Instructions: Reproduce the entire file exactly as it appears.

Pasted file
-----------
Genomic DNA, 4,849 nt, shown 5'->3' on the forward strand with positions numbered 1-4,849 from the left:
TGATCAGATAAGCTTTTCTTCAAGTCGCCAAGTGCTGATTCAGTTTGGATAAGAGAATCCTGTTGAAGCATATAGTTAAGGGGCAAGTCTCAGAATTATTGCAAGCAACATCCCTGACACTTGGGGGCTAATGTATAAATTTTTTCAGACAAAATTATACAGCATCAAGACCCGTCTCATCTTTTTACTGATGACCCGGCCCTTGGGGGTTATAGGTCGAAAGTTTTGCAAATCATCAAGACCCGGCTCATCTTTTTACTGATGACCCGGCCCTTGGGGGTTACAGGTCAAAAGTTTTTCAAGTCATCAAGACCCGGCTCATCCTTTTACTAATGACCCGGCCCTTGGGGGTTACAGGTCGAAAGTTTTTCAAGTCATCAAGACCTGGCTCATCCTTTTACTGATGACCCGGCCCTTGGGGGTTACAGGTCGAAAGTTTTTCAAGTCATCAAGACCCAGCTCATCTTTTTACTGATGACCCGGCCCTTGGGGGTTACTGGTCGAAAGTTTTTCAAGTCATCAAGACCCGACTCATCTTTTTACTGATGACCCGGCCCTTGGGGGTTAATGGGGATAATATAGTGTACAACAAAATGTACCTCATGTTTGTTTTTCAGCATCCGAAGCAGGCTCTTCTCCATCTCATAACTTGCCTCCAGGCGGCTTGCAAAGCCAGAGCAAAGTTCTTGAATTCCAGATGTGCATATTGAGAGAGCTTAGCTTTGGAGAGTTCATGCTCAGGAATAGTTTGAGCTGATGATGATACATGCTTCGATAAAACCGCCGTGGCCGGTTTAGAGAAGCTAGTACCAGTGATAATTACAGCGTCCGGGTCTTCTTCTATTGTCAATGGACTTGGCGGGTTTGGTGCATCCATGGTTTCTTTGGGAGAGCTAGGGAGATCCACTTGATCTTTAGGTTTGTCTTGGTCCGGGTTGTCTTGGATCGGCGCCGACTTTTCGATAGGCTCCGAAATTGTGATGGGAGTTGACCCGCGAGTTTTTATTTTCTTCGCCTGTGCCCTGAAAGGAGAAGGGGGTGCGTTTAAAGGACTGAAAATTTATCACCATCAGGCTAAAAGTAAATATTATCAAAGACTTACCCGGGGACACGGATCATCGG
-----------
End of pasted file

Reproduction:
Genomic DNA, 4,849 nt, shown 5'->3' on the forward strand with positions numbered 1-4,849 from the left:
TGATCAGATAAGCTTTTCTTCAAGTCGCCAAGTGCTGATTCAGTTTGGATAAGAGAATCCTGTTGAAGCATATAGTTAAGGGGCAAGTCTCAGAATTATTGCAAGCAACATCCCTGACACTTGGGGGCTAATGTATAAATTTTTTCAGACAAAATTATACAGCATCAAGACCCGTCTCATCTTTTTACTGATGACCCGGCCCTTGGGGGTTATAGGTCGAAAGTTTTGCAAATCATCAAGACCCGGCTCATCTTTTTACTGATGACCCGGCCCTTGGGGGTTACAGGTCAAAAGTTTTTCAAGTCATCAAGACCCGGCTCATCCTTTTACTAATGACCCGGCCCTTGGGGGTTACAGGTCGAAAGTTTTTCAAGTCATCAAGACCTGGCTCATCCTTTTACTGATGACCCGGCCCTTGGGGGTTACAGGTCGAAAGTTTTTCAAGTCATCAAGACCCAGCTCATCTTTTTACTGATGACCCGGCCCTTGGGGGTTACTGGTCGAAAGTTTTTCAAGTCATCAAGACCCGACTCATCTTTTTACTGATGACCCGGCCCTTGGGGGTTAATGGGGATAATATAGTGTACAACAAAATGTACCTCATGTTTGTTTTTCAGCATCCGAAGCAGGCTCTTCTCCATCTCATAACTTGCCTCCAGGCGGCTTGCAAAGCCAGAGCAAAGTTCTTGAATTCCAGATGTGCATATTGAGAGAGCTTAGCTTTGGAGAGTTCATGCTCAGGAATAGTTTGAGCTGATGATGATACATGCTTCGATAAAACCGCCGTGGCCGGTTTAGAGAAGCTAGTACCAGTGATAATTACAGCGTCCGGGTCTTCTTCTATTGTCAATGGACTTGGCGGGTTTGGTGCATCCATGGTTTCTTTGGGAGAGCTAGGGAGATCCACTTGATCTTTAGGTTTGTCTTGGTCCGGGTTGTCTTGGATCGGCGCCGACTTTTCGATAGGCTCCGAAATTGTGATGGGAGTTGACCCGCGAGTTTTTATTTTCTTCGCCTGTGCCCTGAAAGGAGAAGGGGGTGCGTTTAAAGGACTGAAAATTTATCACCATCAGGCTAAAAGTAAATATTATCAAAGACTTACCCGGGGACACGGATCATCGG